Copenhagen: What to see in Denmark’s largest city

Copenhagen: 0320 03 Online

 

Danny Kaye got it wrong when he sang, “Wonderful, wonderful Copen-hah-gen.” He’s not alone. But to say it like the Danish do, it’s “Copen-hay-gen.” What he got right was the “wonderful” part. The Danish capital is full of delights.

As is our custom when arriving in a new city, we – my husband Jack, daughter Zoe and I – bought a two-day hop-on-hop-off bus pass. In watery cities like Amsterdam, Stockholm and Copenhagen, this pass works on both buses and boats. Our first day is primarily orientation – we see the major sites without stopping. After that, we continue to use the passes to go back to places where we want to spend time. Research in advance helps a lot. We’re very selective about museums and palaces, picking only the ones we all want to see, leaving more time for exploring the streets and indulging in people-watching. As Zoe says, “We’re sightseeing, so let’s see the sights.”

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Copenhagen is known as the City of Spires, and there are plenty of them. We quickly picked favorites. The No. 1 pick was the Dragon Spire atop the old Stock Exchange. According to one source the dragons intertwined tails represent the Kalmar Union, an agreement (1397 to 1523) where the independent entities of Denmark, Sweden and Norway were governed by a single monarch. Where this explanation leaves room for questioning is that there are four dragons on the spire.

Our second favorite spire was the tower of 1696 Our Saviour’s Church. This Baroque beauty has a spiral staircase on the outside – 398 steps – for what must be an amazing view of the city. I’ll never know! 

Pick No. 3 was the spire on the tower on the Parliament Building – part of the Christiansborg Palace Complex. This is the tallest tower in Copenhagen and is topped with three crowns.

We got great views of all these towers from our canal boat trips. The boats were also a great way to see some of Copenhagen’s most striking contemporary architecture. The Royal Library is referred to as the “Black Diamond.” This shiny, black granite structure is impossible to miss. 

Another contemporary treasure is the Royal Danish Opera House. Opened in 2005, this is one of the most expensive opera houses in the world – costing over $500,000,000 to build. The 105,000 sheets of 24 karat gold leaf on the ceiling of the main auditorium is glittering icing on this amazing architectural cake.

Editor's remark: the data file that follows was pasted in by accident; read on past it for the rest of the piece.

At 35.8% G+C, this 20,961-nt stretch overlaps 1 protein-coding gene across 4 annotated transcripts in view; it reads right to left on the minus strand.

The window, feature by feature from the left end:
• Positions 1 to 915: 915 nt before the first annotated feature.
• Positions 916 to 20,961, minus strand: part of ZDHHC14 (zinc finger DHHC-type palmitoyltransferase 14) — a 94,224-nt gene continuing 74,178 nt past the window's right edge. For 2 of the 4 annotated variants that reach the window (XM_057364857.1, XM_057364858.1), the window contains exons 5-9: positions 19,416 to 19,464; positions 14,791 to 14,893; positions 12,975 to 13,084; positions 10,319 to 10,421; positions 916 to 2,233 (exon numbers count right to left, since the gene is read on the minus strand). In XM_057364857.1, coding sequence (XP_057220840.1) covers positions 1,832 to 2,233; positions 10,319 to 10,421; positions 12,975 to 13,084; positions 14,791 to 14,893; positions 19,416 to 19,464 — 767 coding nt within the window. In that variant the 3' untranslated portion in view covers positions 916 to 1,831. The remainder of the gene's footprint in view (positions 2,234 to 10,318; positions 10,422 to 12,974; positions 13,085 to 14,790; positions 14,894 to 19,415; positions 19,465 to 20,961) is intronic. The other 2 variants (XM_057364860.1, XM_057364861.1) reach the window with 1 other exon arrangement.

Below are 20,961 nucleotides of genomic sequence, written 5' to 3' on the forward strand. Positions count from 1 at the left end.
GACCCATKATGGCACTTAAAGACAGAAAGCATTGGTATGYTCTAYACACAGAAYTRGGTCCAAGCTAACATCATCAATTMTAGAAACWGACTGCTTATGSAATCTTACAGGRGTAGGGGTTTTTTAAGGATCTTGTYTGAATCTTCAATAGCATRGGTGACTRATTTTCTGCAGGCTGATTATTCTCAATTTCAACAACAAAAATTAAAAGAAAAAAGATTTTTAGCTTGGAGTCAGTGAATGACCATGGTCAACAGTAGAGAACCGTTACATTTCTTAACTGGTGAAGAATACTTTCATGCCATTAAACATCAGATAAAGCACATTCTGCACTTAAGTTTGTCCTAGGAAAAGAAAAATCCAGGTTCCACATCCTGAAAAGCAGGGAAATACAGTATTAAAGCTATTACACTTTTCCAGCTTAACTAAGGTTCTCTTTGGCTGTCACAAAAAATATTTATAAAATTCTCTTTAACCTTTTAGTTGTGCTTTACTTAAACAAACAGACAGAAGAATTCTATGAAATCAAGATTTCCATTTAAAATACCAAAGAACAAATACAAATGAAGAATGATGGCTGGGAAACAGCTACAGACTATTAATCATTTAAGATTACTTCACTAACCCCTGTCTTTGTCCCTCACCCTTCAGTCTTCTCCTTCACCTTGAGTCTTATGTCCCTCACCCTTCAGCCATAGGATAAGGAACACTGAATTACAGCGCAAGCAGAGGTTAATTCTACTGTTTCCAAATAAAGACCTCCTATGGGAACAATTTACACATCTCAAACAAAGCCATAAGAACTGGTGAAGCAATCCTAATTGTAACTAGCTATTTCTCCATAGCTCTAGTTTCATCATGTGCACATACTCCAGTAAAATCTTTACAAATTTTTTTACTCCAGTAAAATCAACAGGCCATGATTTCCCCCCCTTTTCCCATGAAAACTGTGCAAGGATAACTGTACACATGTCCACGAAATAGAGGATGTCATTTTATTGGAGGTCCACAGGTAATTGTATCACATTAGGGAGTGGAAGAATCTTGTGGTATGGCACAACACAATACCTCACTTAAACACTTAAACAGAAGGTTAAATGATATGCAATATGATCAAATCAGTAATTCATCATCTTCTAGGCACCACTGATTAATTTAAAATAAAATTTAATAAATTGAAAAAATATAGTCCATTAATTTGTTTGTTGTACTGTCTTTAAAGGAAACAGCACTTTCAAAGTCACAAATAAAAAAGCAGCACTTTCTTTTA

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One of the most colorful stops on the boat route is Nyhavn (New Harbor), which dates back to the late 1600s. The Danes used all their crayons on these buildings – red, orange, green, yellow, blue, and shades in-between. Hans Christian Andersen once lived in the red building at No. 20.

From Nyhavn, it’s a short boat ride across the harbor to Reffen where we enjoyed a ragtag assemblage of food trucks and shipping containers offering all sorts of foods from many parts of the globe. Vegetarians (like Zoe) and vegans will find lots to like here. The rest of us have unlimited choices. 

Don’t expect white linens – tables are catch-as-catch-can outside. A few venues have large beerhall-style areas. This is where Jack and I halved a couple of great hot dogs – the Nordic (beef sausage with apple/nettle, green mayo and mixed cabbage in vinaigrette) and the Danish (pork sausage with apple/beetroot ketchup, seaweed mustard, remoulade, onions, fried onions and pickled cucumber) both on brioche buns. Zoe opted for a monster veggie/fried egg crepe which may have been her Copenhagen favorite. We enjoyed the happy, hippy-dippy vibe so much, we ate here twice.

Also, on the boat route is Copenhagen’s most popular statue, the Little Mermaid. She sits on a rock looking out over the water, lonely, but never alone as she is constantly surrounded by selfie-taking tourists. She eclipses the monument to her creator, Hans Christian Andersen, whose statue stands beside the City Hall.

 

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Practically across the street from the City Hall is another of Copenhagen’s icons – Tivoli Gardens. Europe’s second-oldest amusement park, (the oldest, Bakken, is north of Copenhagen), Tivoli sits in the center of town. Opened in 1843, it featured beautiful gardens, a railway carousel (where visitors rode in little wagons) and even a roller coaster – a 7-second thrill ride.